Foot and mouth disease (FMD) is considered one of the most important diseases of cattle. Recurrence of FMD outbreaks in Israel is common, even though routine vaccination of livestock is mandatory and control measures are applied during the outbreaks. Grazing beef herds are occasionally involved in these outbreaks and play an important role in disseminating the disease, due to the large efflux of animals from these herds to feedlots. Nevertheless, the risk factors for the occurrence of FMD among these herds have never been investigated. In 2011, Israel faced a large scale outbreak of serotype O FMD virus, which strongly affected beef cattle. We conducted a case-control study of 44 beef cattle herds grazing in the Golan Heights in order to determine the risk factors for FMDV infection. Data were analyzed using a generalized estimation equation (GEE) with a logit link function. Multivariable analysis was conducted for factors with p-value lower than 0.1 in the univariable analysis. The presence of calves under 6 months of age was found as a significant risk factor for FMDV infection in the univariable analysis (odds ratio (OR)=5.95, confidence intervals of 95% (CI95%)=1.59-22.29, p=0.008). This was also the only variable that remained statistically significant in the multivariable analysis. Herds in which more than 6 months between vaccination of adults and exposure had elapsed were in higher risk, albeit not statistically significant, for the occurrence of FMDV infection (OR=3.29, CI95%=0.83-12.99, p=0.089). The higher probability of infection in herds, which included young calves may be a result of their higher susceptibility due to administration of only one or no vaccine prior to the outbreak. The results of the study thus support increasing the frequency of vaccination of both cows and calves in grazing beef herds. Intensifying surveillance where young calves are abundant may also prove efficient for early detection of infected herds and for mitigating outbreaks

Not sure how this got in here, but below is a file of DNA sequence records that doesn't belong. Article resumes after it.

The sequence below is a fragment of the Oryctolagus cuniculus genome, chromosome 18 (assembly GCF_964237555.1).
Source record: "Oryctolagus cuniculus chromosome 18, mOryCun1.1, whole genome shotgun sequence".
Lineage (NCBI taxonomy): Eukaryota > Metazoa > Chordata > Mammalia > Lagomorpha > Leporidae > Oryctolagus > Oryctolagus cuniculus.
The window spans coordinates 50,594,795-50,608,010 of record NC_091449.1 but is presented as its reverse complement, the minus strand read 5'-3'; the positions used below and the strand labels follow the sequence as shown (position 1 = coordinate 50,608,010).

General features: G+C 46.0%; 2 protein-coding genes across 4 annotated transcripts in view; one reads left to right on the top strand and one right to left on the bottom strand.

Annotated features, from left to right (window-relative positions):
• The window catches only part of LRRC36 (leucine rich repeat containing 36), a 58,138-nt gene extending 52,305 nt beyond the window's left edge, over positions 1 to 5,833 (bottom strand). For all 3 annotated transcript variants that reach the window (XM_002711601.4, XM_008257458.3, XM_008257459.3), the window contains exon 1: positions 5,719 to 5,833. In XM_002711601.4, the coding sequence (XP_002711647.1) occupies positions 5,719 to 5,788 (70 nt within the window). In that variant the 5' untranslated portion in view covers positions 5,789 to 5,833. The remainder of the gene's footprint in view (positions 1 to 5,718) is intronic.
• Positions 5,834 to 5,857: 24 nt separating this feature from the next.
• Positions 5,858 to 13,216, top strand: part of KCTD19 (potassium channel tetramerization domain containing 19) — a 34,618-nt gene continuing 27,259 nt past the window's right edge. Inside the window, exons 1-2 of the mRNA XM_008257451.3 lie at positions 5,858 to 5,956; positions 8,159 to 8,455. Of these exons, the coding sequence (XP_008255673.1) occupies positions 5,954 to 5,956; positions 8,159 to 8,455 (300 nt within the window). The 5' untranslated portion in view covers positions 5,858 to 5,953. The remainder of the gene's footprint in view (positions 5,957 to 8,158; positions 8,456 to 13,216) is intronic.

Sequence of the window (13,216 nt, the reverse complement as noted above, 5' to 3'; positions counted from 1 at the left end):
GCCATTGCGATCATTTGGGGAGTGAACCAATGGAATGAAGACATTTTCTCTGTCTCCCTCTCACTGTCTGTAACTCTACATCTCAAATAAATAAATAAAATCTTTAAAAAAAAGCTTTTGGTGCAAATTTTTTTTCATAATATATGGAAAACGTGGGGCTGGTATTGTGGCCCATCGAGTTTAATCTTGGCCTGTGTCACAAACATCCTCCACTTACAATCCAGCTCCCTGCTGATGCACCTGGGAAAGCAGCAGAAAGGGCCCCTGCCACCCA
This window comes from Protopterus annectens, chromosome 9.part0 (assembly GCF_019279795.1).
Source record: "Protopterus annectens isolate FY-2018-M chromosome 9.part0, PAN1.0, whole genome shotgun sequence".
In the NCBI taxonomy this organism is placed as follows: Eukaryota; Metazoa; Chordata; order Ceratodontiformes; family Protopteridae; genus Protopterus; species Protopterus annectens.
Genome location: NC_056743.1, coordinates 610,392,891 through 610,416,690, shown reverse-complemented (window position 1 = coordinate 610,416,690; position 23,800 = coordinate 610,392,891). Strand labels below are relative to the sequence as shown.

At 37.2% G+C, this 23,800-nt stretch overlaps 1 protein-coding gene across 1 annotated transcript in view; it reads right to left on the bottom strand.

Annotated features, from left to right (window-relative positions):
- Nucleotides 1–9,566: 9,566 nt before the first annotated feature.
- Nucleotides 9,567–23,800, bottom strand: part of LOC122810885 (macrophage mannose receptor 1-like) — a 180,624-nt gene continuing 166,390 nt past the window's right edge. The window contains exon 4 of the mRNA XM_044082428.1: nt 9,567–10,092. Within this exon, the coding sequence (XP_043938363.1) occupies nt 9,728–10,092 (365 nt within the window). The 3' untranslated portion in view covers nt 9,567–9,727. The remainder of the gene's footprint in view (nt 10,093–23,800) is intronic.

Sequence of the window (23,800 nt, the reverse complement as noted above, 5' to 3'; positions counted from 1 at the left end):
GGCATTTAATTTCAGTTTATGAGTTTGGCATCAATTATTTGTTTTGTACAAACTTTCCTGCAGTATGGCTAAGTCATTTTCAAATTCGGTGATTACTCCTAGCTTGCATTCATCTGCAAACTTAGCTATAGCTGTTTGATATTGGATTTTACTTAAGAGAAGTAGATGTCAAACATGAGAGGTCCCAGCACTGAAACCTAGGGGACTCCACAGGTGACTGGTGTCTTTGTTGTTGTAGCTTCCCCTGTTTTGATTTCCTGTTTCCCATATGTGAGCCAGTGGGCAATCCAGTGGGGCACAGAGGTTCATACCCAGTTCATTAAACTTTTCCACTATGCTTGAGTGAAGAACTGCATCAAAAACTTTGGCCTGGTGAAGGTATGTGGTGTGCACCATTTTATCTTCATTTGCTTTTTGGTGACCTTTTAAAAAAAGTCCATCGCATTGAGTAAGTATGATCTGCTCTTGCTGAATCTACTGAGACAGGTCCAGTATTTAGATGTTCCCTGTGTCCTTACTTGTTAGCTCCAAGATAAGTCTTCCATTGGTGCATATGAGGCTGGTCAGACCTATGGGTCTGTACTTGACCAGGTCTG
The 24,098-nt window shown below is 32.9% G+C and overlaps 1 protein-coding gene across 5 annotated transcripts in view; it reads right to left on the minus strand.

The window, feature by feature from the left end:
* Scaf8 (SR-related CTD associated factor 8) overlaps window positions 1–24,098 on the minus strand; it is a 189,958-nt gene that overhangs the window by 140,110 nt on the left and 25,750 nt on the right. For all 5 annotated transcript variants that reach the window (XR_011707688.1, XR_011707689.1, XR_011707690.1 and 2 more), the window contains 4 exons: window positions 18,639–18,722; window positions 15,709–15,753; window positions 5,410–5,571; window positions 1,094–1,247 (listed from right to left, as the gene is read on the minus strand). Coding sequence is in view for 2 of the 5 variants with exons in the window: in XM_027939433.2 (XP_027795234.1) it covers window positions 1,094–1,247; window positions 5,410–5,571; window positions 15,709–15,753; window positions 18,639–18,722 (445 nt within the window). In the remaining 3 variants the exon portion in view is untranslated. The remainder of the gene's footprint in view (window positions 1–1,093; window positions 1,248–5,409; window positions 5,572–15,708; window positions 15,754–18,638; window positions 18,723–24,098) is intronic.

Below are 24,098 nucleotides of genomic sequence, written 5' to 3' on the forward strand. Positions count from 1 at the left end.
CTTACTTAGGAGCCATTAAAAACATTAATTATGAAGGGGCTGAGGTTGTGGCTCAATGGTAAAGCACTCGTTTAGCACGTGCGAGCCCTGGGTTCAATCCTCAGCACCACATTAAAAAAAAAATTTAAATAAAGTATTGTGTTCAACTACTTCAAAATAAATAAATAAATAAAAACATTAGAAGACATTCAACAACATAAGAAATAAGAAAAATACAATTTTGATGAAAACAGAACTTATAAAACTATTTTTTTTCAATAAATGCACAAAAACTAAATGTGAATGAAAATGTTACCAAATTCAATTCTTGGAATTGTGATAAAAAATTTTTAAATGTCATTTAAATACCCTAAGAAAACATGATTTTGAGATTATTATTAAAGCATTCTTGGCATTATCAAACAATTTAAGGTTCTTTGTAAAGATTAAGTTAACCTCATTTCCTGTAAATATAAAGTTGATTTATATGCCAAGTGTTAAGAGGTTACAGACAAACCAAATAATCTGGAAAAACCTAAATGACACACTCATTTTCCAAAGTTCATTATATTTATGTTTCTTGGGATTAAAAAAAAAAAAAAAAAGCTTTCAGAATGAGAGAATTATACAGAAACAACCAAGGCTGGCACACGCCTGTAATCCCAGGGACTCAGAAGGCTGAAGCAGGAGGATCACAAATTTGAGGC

2. Decisions on control of foot-and-mouth disease informed using model predictions.

    PubMed

    Halasa, T; Willeberg, P; Christiansen, L E; Boklund, A; Alkhamis, M; Perez, A; Enøe, C

    2013-11-01

    The decision on whether or not to change the control strategy, such as introducing emergency vaccination, is perhaps one of the most difficult decisions faced by the veterinary authorities during a foot-and-mouth disease (FMD) epidemic. A simple tool that may predict the epidemic outcome and consequences would be useful to assist the veterinary authorities in the decision-making process. A previously proposed simple quantitative tool based on the first 14 days outbreaks (FFO) of FMD was used with results from an FMD simulation exercise. Epidemic outcomes included the number of affected herds, epidemic duration, geographical size and costs. The first 14 days spatial spread (FFS) was also included to further support the prediction. The epidemic data was obtained from a Danish version (DTU-DADS) of a pre-existing FMD simulation model (Davis Animal Disease Spread - DADS) adapted to model the spread of FMD in Denmark. The European Union (EU) and Danish regulations for FMD control were used in the simulation. The correlations between FFO and FFS and the additional number of affected herds after day 14 following detection of the first infected herd were 0.66 and 0.82, respectively. The variation explained by the FFO at day 14 following detection was high (P-value<0.001). This indicates that the FFO may take a part in the decision of whether or not to intensify FMD control, for instance by introducing emergency vaccination and/or pre-emptive depopulation, which might prevent a "catastrophic situation". A significant part of the variation was explained by supplementing the model with the FFS (P-value<0.001). Furthermore, the type of the index-herd was also a significant predictor of the epidemic outcomes (P-value<0.05). The results of the current study suggest that national veterinary authorities should consider to model their national situation and to use FFO and FFS to help planning and updating their contingency plans and FMD emergency control strategies. PMID:24080392

  3. Is Hiding Foot and Mouth Disease Sensitive Behavior for Farmers? A Survey Study in Sri Lanka

    PubMed Central

    Gunarathne, Anoma; Kubota, Satoko; Kumarawadu, Pradeep; Karunagoda, Kamal; Kon, Hiroichi

    2016-01-01